The biting thing, I think, is a frustration thing as well. I know sometimes I feel just so helpless and frustrated I could just bite! DS has done this a few times, and every time I just say "ouch! Don't bite mama". I know he doesn't mean it maliciously, it's just his way of expressing his frustration, so I'm not worried about him biting other kids yet!
GL, I hope it's just a phase for your little me and it's over quickly!
Posted 18 April 2012 - 03:13 PM
Its not only normal but it can get a lot worse than that! I can assure you.
She will grow out of it its just a stage, DS was the same.
Posted 18 April 2012 - 03:16 PM
DS does the same thing (19 months here) but he started at around 14 months and we walk away. He has started to throw any items he can reach around if we tell him no. We just remove those items and ourselves from his situation. its not ideal but he is just at that age.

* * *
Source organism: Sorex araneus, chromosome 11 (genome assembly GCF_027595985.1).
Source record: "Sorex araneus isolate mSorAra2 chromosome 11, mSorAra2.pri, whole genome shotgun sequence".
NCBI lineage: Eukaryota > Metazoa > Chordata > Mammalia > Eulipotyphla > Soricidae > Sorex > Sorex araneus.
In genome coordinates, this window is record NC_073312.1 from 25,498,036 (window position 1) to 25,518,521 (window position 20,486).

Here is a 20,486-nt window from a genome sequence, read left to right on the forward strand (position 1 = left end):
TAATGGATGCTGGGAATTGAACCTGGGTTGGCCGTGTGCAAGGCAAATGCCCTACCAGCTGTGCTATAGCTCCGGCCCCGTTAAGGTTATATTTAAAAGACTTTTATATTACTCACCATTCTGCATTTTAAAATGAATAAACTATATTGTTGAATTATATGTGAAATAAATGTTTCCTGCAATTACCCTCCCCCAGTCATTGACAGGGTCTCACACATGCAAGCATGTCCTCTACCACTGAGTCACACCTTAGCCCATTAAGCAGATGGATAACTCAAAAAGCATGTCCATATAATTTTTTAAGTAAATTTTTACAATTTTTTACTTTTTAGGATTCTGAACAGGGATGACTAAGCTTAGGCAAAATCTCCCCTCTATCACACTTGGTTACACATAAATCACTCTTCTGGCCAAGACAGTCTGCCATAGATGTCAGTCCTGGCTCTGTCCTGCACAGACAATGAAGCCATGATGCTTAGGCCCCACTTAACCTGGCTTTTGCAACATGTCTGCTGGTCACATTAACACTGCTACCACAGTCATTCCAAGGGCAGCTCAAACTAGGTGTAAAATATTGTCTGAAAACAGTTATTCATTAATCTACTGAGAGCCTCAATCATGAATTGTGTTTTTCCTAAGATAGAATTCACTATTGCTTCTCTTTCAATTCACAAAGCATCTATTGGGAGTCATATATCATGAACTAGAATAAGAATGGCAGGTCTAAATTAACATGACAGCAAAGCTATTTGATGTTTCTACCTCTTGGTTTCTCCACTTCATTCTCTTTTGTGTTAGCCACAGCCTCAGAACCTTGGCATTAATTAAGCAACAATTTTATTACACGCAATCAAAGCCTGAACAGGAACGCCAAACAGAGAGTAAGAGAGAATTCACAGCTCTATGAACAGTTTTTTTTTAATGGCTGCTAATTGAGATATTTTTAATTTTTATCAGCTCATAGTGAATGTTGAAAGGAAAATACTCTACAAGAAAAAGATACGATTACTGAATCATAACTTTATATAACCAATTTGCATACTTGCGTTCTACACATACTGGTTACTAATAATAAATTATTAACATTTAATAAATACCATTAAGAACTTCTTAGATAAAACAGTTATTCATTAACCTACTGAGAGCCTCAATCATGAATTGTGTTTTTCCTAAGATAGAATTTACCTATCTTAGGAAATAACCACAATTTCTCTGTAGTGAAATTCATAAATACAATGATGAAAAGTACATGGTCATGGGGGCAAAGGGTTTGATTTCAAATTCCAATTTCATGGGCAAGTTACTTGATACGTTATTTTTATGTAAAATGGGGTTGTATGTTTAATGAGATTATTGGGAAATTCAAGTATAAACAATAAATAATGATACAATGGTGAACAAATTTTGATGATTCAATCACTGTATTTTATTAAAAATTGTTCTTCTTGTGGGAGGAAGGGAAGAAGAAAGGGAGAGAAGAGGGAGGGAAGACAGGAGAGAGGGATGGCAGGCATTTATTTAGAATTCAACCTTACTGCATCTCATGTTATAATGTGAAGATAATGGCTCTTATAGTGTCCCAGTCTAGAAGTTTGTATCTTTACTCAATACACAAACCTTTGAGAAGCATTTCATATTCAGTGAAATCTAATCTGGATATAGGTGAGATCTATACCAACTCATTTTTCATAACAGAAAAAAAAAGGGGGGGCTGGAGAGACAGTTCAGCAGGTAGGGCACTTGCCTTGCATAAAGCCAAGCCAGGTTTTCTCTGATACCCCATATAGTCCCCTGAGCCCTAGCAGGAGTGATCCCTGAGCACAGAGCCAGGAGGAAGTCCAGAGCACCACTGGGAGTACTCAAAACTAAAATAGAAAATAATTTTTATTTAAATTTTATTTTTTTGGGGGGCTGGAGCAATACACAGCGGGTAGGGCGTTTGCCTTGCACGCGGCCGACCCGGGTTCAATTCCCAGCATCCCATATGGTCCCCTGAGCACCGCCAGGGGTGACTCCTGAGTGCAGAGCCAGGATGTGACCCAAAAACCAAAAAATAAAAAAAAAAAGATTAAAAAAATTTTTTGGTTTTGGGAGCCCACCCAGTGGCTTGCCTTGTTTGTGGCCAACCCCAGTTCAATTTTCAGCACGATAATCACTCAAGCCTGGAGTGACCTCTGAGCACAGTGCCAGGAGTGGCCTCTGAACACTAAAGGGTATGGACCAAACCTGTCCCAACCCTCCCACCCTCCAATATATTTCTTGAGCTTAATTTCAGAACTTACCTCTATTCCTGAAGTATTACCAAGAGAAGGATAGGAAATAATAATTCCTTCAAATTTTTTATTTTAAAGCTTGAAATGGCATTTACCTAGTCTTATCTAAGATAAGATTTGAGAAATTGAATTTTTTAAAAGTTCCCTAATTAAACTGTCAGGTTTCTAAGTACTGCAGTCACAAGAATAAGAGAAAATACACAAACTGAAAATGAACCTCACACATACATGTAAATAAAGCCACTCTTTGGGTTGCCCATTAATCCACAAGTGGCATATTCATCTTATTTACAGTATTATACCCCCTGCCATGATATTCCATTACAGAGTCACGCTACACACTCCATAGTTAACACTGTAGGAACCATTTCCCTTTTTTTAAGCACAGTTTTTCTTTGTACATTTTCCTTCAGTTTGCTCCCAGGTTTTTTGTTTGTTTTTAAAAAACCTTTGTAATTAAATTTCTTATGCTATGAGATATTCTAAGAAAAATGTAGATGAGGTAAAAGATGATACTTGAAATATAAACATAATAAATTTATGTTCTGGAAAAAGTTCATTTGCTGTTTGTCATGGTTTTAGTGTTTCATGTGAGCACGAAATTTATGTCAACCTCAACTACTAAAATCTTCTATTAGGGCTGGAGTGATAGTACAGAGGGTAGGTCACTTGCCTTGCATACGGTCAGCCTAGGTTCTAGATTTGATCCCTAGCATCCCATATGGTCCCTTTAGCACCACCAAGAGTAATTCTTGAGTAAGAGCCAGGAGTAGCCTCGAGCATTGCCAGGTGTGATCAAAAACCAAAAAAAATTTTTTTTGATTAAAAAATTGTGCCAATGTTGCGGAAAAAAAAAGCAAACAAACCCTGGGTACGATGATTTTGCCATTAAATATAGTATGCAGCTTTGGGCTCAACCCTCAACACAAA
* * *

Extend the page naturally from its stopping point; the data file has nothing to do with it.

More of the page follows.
Hope you can have some luck with your DD in the future!!
Posted 18 April 2012 - 03:22 PM
Sounds exactly like my DD at that age.
She's the same now, minus the biting, 16 months later.
Posted 19 April 2012 - 10:21 AM
It's normal! DD3 is 19 months and started chucking tantrums at 10 months. It continued to get worse and at 12 months she was throwing herself on the floor and screaming.
Yet my 3 year old has never had a tantrum. She just cries. They have completely different personalities. DD3 is a lot more energetic and louder than DD2.